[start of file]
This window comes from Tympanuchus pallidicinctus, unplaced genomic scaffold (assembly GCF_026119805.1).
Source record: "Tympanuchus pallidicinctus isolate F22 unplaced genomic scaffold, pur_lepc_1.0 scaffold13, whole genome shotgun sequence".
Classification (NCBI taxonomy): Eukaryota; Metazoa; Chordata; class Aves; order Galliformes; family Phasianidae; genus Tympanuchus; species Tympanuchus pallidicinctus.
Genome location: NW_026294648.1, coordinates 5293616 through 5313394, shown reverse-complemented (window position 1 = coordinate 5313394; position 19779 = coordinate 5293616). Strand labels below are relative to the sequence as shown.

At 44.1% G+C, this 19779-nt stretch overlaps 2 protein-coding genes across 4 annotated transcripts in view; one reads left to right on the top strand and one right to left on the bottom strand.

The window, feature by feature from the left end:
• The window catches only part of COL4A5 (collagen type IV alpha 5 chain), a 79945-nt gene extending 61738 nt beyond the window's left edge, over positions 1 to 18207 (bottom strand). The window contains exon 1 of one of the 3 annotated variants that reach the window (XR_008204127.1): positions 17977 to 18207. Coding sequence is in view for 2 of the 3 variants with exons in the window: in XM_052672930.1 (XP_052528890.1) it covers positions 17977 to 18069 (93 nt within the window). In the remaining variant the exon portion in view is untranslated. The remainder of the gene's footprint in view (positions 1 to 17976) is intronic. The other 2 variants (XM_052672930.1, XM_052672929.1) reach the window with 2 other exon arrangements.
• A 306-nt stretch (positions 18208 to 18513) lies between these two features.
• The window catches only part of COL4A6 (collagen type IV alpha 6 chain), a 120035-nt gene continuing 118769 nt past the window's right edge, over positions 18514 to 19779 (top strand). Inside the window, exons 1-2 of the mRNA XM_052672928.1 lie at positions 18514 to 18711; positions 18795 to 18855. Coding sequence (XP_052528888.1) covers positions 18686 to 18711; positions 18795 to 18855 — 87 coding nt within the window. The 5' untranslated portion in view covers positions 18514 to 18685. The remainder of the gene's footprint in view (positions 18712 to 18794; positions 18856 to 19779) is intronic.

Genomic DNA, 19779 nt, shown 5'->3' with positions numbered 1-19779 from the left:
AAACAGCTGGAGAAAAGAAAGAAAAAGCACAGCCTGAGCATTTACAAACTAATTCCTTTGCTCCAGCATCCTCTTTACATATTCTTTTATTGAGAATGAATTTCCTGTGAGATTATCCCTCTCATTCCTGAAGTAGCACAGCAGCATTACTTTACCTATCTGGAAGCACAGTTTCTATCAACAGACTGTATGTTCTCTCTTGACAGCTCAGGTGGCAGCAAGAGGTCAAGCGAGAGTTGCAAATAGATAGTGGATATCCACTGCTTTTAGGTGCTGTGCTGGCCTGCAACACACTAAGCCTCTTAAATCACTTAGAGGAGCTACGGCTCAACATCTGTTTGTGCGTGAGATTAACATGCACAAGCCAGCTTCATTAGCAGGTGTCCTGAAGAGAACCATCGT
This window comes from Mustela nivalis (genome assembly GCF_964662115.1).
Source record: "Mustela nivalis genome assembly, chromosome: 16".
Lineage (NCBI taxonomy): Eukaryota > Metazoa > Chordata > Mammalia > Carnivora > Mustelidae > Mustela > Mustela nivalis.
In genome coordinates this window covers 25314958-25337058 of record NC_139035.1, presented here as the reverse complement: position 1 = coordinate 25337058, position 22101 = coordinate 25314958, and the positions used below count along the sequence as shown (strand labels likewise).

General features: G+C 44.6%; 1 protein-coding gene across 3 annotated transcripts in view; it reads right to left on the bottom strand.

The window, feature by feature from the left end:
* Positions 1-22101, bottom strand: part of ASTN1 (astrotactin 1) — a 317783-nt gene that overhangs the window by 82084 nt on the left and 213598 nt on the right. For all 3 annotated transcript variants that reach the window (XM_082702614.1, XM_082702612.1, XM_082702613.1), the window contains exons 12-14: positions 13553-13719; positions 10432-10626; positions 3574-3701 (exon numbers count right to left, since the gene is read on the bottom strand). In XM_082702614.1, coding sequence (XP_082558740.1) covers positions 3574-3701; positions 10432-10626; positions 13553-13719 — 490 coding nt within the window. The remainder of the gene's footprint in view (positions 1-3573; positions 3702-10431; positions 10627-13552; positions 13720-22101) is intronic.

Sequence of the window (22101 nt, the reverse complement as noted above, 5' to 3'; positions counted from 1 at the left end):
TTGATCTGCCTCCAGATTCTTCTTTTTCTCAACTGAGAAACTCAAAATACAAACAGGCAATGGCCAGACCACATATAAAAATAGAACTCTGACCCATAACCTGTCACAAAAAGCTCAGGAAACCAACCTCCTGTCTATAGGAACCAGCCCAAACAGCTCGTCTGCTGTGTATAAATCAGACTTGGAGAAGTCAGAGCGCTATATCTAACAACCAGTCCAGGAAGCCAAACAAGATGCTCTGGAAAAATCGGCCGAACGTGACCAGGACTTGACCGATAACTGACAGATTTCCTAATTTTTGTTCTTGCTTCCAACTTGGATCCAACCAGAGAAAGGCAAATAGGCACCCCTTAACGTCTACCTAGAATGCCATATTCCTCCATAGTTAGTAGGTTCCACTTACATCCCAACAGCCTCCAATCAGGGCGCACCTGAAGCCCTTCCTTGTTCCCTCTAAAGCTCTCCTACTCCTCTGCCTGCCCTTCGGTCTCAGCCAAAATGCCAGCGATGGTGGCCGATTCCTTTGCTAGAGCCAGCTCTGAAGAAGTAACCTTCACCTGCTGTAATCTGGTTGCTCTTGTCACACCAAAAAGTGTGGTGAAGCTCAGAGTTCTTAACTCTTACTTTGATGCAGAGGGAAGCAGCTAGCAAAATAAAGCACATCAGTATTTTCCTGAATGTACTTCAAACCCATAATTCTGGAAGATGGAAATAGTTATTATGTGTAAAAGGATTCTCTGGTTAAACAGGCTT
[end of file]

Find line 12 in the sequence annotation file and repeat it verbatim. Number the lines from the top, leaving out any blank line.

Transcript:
This window comes from Mustela nivalis (genome assembly GCF_964662115.1).